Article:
Rule 86-306 requires that each receptacle for electric vehicle charging be

• a single receptacle of CSA configuration 5-20R supplied from a 125 V branch circuit rated not less than 20 A, protected by a Class A GFCI if installed outdoors within 2.5 meters of finished grade

• of the appropriate CSA configuration in accordance with Diagram 1 or 2 when supplied from a branch circuit rated at more than 125 V or more than 20 A

• labelled in a conspicuous, legible, and permanent manner, identifying it as an electric vehicle supply equipment receptacle

Rule 86-308 requires that where an electric vehicle supply equipment and other parts of a system, either on board or off board the vehicle are identified for and intended to be

• interconnected to a vehicle and serve as an optional standby system, or

• an electric power production source, or

• provide for bi-directional power feed, and

• be marked accordingly and meet the requirements of Section 84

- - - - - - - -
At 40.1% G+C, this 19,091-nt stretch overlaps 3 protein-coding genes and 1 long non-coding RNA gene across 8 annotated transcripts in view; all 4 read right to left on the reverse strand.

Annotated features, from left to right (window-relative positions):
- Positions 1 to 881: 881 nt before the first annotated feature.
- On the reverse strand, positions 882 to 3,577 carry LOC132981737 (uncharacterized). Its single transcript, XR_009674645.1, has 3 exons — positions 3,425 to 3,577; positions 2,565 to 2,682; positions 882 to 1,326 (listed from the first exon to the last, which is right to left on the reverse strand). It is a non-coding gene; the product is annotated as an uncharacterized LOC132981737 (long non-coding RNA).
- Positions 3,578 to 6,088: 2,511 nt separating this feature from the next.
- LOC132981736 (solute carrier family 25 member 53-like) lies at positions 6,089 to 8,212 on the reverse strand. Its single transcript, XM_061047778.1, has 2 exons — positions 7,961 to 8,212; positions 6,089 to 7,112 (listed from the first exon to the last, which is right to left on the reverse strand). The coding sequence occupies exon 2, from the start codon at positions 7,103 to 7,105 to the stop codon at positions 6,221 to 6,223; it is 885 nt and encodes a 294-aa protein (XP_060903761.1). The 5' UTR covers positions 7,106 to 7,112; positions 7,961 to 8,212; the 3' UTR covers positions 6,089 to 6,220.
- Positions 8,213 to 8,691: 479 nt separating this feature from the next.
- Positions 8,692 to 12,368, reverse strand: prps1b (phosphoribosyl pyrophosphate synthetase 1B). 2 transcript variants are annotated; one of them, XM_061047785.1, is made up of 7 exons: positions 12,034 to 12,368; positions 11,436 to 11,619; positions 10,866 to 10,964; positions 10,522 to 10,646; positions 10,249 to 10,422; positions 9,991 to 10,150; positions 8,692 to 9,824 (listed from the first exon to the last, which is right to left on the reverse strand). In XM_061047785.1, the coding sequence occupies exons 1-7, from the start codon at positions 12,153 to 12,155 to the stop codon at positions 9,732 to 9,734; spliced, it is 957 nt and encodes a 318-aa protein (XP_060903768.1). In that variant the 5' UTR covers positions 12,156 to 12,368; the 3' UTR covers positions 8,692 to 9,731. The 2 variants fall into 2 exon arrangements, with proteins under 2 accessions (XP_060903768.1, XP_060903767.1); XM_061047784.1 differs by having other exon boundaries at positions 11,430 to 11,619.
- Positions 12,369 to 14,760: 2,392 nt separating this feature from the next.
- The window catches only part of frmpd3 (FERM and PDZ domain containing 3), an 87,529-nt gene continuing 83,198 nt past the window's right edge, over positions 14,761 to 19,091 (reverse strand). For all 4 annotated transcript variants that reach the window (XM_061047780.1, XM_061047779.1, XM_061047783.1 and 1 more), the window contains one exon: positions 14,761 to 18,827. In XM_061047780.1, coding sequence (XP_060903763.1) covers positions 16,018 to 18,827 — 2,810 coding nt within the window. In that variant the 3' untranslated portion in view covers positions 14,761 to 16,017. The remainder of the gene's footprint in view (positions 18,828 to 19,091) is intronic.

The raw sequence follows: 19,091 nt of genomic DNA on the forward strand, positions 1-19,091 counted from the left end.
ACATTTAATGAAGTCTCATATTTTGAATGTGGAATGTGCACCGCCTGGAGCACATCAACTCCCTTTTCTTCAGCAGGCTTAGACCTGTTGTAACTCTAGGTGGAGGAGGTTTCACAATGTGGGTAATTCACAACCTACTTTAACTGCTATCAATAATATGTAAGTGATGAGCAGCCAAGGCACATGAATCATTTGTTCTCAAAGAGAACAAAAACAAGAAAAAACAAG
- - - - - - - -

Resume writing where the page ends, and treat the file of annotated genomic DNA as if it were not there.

Electric vehicle supply equipment locations

Rule 86-400 addresses Indoor charging sites and

• permits them to include:

◦ integral, attached, and detached residential garages

◦ enclosed or underground parking structures

◦ repair and non-repair commercial garages, agricultural buildings, and similar rooms, or

◦ other locations where the electric vehicle connector can couple to the electric vehicle

• requires where the electric vehicle supply equipment requires ventilation, that

◦ adequate ventilation be provided in each indoor charging site as specified in Rule 26-506